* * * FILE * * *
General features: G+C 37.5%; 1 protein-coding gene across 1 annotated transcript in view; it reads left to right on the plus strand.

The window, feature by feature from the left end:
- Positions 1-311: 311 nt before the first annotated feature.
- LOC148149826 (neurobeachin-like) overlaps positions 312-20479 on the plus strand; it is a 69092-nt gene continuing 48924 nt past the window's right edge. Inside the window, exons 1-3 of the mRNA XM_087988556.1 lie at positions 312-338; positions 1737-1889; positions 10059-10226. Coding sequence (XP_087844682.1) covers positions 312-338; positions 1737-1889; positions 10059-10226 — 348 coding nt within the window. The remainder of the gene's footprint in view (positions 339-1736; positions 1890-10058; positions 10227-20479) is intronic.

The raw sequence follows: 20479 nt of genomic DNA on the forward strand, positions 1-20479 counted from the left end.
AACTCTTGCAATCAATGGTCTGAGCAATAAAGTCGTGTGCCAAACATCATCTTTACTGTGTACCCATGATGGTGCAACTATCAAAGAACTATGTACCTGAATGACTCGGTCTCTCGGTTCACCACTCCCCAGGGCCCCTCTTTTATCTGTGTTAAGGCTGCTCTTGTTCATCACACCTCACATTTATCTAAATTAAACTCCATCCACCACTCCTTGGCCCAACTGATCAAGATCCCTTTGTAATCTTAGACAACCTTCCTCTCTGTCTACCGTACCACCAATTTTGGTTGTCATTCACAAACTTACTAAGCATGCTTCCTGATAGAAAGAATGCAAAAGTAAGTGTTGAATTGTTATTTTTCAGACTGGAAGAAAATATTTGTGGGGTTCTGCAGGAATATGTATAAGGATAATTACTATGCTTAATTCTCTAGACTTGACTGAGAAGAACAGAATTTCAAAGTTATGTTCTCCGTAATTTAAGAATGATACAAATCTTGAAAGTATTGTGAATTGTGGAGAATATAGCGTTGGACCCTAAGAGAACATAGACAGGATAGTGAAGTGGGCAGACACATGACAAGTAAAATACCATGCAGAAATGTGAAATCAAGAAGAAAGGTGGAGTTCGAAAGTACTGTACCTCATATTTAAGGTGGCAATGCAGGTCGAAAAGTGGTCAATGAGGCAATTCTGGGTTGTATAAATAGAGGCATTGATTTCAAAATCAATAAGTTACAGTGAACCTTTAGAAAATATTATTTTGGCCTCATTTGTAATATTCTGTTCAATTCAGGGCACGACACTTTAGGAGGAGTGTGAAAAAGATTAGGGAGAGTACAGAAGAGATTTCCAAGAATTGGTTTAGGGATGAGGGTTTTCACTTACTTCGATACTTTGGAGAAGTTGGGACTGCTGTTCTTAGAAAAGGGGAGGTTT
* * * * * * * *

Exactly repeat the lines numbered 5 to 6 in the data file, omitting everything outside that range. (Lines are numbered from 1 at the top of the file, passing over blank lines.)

The raw sequence follows: 20479 nt of genomic DNA on the forward strand, positions 1-20479 counted from the left end.
AACTCTTGCAATCAATGGTCTGAGCAATAAAGTCGTGTGCCAAACATCATCTTTACTGTGTACCCATGATGGTGCAACTATCAAAGAACTATGTACCTGAATGACTCGGTCTCTCGGTTCACCACTCCCCAGGGCCCCTCTTTTATCTGTGTTAAGGCTGCTCTTGTTCATCACACCTCACATTTATCTAAATTAAACTCCATCCACCACTCCTTGGCCCAACTGATCAAGATCCCTTTGTAATCTTAGACAACCTTCCTCTCTGTCTACCGTACCACCAATTTTGGTTGTCATTCACAAACTTACTAAGCATGCTTCCTGATAGAAAGAATGCAAAAGTAAGTGTTGAATTGTTATTTTTCAGACTGGAAGAAAATATTTGTGGGGTTCTGCAGGAATATGTATAAGGATAATTACTATGCTTAATTCTCTAGACTTGACTGAGAAGAACAGAATTTCAAAGTTATGTTCTCCGTAATTTAAGAATGATACAAATCTTGAAAGTATTGTGAATTGTGGAGAATATAGCGTTGGACCCTAAGAGAACATAGACAGGATAGTGAAGTGGGCAGACACATGACAAGTAAAATACCATGCAGAAATGTGAAATCAAGAAGAAAGGTGGAGTTCGAAAGTACTGTACCTCATATTTAAGGTGGCAATGCAGGTCGAAAAGTGGTCAATGAGGCAATTCTGGGTTGTATAAATAGAGGCATTGATTTCAAAATCAATAAGTTACAGTGAACCTTTAGAAAATATTATTTTGGCCTCATTTGTAATATTCTGTTCAATTCAGGGCACGACACTTTAGGAGGAGTGTGAAAAAGATTAGGGAGAGTACAGAAGAGATTTCCAAGAATTGGTTTAGGGATGAGGGTTTTCACTTACTTCGATACTTTGGAGAAGTTGGGACTGCTGTTCTTAGAAAAGGGGAGGTTT